10 Angels 85-77 107 98 104 -8.2 114 47.5% 5
11 Twins 83-79 102 101 100 25.8 129 47.5% 1
12 Phillies 84-78 98 93 99 0.1 104 51.8% 1
13 Guardians 82-80 101 103 97 26.3 123 47.3% -2
14 Mariners 83-79 103 102 99 4.7 110 40.6% -4
15 Brewers 84-78 97 92 100 -5.1 96 59.0% 2
16 Red Sox 83-79 101 95 94 9.6 138 34.4% -2
17 Rangers 83-79 99 93 104 16.6 121 39.8% -1
18 Giants 82-80 99 94 96 -17.5 99 40.5% 0
19 White Sox 80-82 99 102 100 3.8 86 31.2% 1
20 Orioles 78-84 100 107 100 16.3 98 9.9% -1
21 Diamondbacks 78-84 96 103 96 15.9 96 15.1% 1
22 Marlins 80-82 97 100 100 6.9 87 22.5% -1
23 Cubs 75-87 96 104 103 9.7 64 10.7% 0
24 Pirates 74-88 94 107 105 6.8 45 7.1% 0
25 Royals 74-88 94 108 101 -16.7 36 5.3% 1
26 Tigers 72-90 91 107 105 -5.0 30 4.3% 1
27 Reds 69-93 88 103 102 -16.8 27 1.6% 2
28 Rockies 67-95 89 104 100 -11.3 46 0.3% 0
29 Athletics 70-92 89 110 106 3.8 28 0.8% -4
30 Nationals 67-95 89 113 106 -15.5 9 0.3% 0

Jake Mailhot is a contributor to FanGraphs. A long-suffering Mariners fan, he also writes about them for Lookout Landing. Follow him on Twitter @jakemailhot.

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Eric Brooks
1 year ago

I know they’ve taken great strides in recent years, but are the Yankees really that much better at fielding than everyone else?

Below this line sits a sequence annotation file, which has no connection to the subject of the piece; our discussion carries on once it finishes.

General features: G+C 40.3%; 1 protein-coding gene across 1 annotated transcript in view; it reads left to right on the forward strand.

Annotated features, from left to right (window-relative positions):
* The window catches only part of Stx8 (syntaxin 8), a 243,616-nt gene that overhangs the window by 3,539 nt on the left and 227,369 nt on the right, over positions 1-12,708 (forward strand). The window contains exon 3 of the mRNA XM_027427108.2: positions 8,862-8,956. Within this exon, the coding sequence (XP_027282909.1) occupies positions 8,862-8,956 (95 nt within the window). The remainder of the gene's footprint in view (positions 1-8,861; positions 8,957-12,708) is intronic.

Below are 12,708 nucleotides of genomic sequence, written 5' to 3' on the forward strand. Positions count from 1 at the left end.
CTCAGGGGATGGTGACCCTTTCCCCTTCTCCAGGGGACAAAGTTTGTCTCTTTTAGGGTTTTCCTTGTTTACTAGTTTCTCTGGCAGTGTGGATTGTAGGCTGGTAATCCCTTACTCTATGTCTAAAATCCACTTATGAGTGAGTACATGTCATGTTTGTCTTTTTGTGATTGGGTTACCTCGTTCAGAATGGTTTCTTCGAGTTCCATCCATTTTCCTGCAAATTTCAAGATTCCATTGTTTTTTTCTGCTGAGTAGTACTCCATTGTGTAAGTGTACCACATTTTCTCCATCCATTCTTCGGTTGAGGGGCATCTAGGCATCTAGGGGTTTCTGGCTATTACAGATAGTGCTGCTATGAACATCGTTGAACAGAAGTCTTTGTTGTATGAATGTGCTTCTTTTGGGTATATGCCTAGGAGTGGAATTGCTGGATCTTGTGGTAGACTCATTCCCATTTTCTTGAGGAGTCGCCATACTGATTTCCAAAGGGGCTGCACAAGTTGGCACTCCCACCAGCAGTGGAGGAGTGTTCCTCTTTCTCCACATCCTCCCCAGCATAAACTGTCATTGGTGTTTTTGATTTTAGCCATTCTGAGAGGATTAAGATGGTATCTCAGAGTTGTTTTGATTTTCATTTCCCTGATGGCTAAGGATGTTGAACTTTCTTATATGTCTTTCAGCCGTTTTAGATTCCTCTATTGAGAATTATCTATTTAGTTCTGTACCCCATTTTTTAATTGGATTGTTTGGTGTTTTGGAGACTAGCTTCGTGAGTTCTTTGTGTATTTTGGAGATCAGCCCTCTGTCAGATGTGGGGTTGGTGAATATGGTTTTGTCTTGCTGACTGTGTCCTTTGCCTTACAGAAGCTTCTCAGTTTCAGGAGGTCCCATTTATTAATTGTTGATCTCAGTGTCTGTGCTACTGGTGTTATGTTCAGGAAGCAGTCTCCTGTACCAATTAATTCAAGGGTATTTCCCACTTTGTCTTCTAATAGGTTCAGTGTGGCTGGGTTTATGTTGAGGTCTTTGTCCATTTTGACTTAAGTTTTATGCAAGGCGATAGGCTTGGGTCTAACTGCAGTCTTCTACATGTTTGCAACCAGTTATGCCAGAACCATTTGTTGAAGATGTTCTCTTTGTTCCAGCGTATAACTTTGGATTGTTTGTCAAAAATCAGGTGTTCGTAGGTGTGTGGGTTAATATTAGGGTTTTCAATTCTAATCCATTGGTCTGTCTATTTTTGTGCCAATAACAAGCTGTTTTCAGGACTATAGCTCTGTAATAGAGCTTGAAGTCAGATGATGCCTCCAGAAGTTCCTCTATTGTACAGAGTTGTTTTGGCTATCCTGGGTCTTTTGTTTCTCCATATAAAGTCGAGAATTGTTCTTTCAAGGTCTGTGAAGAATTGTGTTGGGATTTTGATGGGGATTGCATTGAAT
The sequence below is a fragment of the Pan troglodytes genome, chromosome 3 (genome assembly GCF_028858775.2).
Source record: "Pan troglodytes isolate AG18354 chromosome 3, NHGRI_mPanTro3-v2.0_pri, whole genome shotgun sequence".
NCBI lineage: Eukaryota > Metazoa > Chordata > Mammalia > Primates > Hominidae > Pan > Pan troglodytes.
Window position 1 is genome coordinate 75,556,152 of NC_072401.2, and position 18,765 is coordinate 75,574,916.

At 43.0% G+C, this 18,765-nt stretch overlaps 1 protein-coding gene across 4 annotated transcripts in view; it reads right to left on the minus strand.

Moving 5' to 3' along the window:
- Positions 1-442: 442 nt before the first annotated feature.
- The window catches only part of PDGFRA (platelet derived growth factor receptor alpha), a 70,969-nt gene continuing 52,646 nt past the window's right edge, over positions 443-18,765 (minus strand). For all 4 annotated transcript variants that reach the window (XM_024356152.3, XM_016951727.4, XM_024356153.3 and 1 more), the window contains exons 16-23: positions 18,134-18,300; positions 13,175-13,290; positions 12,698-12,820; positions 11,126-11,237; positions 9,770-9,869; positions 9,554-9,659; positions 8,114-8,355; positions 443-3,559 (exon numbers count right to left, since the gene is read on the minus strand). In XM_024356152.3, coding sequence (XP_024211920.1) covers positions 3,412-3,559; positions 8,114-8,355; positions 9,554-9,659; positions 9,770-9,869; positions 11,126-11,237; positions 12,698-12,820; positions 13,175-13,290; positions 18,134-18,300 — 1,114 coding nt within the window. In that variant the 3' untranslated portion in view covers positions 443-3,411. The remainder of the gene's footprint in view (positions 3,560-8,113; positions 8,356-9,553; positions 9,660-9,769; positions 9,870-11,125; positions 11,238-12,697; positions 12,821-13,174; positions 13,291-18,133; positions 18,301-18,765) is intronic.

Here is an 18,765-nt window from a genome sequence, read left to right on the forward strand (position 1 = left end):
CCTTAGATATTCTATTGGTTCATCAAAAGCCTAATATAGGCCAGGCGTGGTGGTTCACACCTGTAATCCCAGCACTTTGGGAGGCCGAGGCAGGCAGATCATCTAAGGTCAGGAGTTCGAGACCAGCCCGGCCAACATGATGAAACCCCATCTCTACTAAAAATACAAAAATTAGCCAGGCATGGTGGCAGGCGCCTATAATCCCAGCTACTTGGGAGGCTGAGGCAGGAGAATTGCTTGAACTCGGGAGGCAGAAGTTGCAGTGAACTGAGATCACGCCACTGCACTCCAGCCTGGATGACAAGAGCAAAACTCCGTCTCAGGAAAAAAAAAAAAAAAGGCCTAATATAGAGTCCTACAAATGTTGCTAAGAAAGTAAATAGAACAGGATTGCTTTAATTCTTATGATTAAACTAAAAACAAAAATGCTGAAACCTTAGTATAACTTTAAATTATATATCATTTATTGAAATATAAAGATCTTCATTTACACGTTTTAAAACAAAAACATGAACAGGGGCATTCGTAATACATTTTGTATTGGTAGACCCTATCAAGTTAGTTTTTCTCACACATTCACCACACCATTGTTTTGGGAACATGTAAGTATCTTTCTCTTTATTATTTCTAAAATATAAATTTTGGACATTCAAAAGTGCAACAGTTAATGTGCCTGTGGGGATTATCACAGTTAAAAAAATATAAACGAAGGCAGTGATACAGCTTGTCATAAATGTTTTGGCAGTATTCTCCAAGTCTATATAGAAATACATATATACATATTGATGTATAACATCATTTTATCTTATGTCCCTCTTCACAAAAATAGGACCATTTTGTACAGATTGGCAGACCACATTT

Mac Quinnmember
1 year ago
Reply to  Eric Brooks

It’s framing. I’d have to look but I bet more than half of that is in Trevino and Higashioka’s framing stats. Also Bader.

1 year ago
Reply to  Mac Quinn

And Donaldson, and LeMahieu, and, if he can replicate even a sliver of what he did last year, Cabrera. Torres is probably the worst of their regulars in the field and he’s not awful.

Edit: But, 40+? Yeah, that’s…wrong.

Last edited 1 year ago by sandwiches4ever
1 year ago
Reply to  Mac Quinn

That may also explains how the Phillies actually managed a positive mark for their fielding. It seems like the catchers are being weighted too heavily.

1 year ago
Reply to  Mac Quinn

Yeah this is pretty clearly what’s going on. Not sure why they went with a Fld number rather than projected RAA, which is what’s used during the season.

1 year ago
Reply to  Eric Brooks

Especially compared to the Cardinals, unless Trevino is like 60 points better than Contreras or something

1 year ago
Reply to  Eric Brooks

That’s what really caught my eye as well. Hard to believe.